• Check local pollen counts daily and limit time outside when tree-pollen counts are high. Rain helps clear pollen from the air, so the best time to go outside is after a good rain.
  • Delegate outdoor chores whenever possible and wear a pollen mask if you must do outside tasks. 
  • Keep windows closed and use air conditioning instead.
  • Wash bedding at least once a week in hot, soapy water.
  • Wash your clothes after outdoor activities and dry all clothes in a dryer as opposed to line drying outdoors.
  • Bathe and wash your hair every day before bedtime to keep pollen out of your bed.
  • Wipe off any pets to remove pollen before letting them into your home.
  • Ensure everyone removes their shoes before entering your home.
  • Use certified asthma and allergy air filters.
Symptom relief
  • Pharmacological treatment, including antihistamines, corticosteroids, decongestants, and saline douches.
  • Allergen immunotherapy as directed by your healthcare provider.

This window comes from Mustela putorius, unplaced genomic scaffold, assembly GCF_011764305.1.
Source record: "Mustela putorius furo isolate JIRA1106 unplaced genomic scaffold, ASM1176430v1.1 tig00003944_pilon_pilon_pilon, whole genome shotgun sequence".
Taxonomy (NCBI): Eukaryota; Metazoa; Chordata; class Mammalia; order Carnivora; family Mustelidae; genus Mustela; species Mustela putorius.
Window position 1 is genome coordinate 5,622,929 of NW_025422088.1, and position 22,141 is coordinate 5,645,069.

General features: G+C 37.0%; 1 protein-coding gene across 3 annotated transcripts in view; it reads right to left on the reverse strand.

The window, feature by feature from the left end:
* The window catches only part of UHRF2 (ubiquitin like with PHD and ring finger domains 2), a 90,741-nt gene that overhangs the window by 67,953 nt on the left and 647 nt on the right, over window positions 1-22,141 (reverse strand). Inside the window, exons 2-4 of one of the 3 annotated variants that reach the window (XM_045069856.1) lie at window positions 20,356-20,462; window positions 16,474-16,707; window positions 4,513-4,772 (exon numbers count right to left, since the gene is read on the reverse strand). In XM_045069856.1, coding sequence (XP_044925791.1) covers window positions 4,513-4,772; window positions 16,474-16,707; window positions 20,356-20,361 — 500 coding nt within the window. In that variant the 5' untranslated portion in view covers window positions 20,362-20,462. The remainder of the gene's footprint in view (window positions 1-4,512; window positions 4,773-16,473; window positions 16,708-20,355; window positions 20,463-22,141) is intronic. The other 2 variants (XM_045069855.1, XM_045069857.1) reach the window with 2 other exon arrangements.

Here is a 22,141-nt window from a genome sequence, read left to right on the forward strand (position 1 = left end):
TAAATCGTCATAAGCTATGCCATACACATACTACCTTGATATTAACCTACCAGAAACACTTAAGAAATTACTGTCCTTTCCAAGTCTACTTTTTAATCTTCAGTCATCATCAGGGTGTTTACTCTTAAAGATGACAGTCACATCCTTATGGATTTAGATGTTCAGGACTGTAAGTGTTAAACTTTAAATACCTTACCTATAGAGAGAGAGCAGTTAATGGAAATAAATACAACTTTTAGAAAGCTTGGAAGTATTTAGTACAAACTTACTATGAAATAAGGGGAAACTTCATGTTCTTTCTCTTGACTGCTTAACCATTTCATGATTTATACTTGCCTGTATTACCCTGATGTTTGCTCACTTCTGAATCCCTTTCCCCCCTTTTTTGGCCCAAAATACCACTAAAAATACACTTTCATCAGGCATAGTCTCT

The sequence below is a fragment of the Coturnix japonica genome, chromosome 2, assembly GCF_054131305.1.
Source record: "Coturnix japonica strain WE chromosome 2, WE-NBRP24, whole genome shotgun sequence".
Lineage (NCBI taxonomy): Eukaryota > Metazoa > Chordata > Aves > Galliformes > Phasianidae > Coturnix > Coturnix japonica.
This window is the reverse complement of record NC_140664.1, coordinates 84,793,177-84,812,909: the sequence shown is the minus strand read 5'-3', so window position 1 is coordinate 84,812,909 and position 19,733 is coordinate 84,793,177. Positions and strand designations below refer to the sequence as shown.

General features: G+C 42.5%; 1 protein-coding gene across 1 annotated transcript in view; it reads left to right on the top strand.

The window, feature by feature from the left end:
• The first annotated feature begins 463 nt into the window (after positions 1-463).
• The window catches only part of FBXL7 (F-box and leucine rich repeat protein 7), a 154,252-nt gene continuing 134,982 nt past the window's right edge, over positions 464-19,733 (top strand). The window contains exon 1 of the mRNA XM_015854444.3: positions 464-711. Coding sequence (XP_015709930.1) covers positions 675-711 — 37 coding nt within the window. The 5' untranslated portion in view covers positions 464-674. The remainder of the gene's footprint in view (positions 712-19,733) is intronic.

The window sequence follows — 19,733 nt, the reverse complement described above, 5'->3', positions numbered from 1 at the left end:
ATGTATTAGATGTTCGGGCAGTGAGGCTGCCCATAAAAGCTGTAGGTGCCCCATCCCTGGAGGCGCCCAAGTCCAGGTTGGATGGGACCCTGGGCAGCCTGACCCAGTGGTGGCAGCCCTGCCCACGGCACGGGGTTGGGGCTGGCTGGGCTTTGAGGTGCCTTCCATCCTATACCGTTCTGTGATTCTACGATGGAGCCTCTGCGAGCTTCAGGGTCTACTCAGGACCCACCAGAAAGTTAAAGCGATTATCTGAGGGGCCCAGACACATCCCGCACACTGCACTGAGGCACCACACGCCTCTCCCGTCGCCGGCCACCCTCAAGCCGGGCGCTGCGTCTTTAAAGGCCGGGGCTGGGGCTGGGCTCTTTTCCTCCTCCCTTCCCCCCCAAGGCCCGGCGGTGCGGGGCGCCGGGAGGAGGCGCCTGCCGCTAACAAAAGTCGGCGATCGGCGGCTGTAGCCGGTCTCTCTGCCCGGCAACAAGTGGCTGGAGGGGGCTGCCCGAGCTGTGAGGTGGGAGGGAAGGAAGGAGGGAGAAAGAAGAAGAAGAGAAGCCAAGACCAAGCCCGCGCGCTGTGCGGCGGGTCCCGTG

Identifying individual allergen triggers can help you stay below your symptom threshold.
Learn more


Beech tree allergy symptoms can be similar to many other pollen allergies and may include:4,5

  • Sneezing
  • Nasal congestion
  • Runny nose
  • Watery eyes
  • Itchy throat and eyes
  • Wheezing

If you’re sensitized to beech trees and have asthma, tree pollen may trigger or worsen asthma symptoms, such as coughing and wheezing.4,5


Together with your symptom history, skin-prick testing or specific IgE blood testing can help determine if you are sensitized to a particular allergen. If you are diagnosed with an allergy, your healthcare provider will work with you to create a management plan.


While tree pollen is common in the spring, beech trees typically produce pollen between March and May in the Northern Hemisphere, depending on latitude and elevation.3,4 The European beech and the American beech are two of the most widely known beech species, the former of which sheds considerably more pollen than its American counterpart.1,3

  1. Encyclopedia Britannica [Internet]. Chicago: Encyclopedia Britannica Inc.; 2020 Jan 23. Available from: https://www.britannica.com/plant/beech.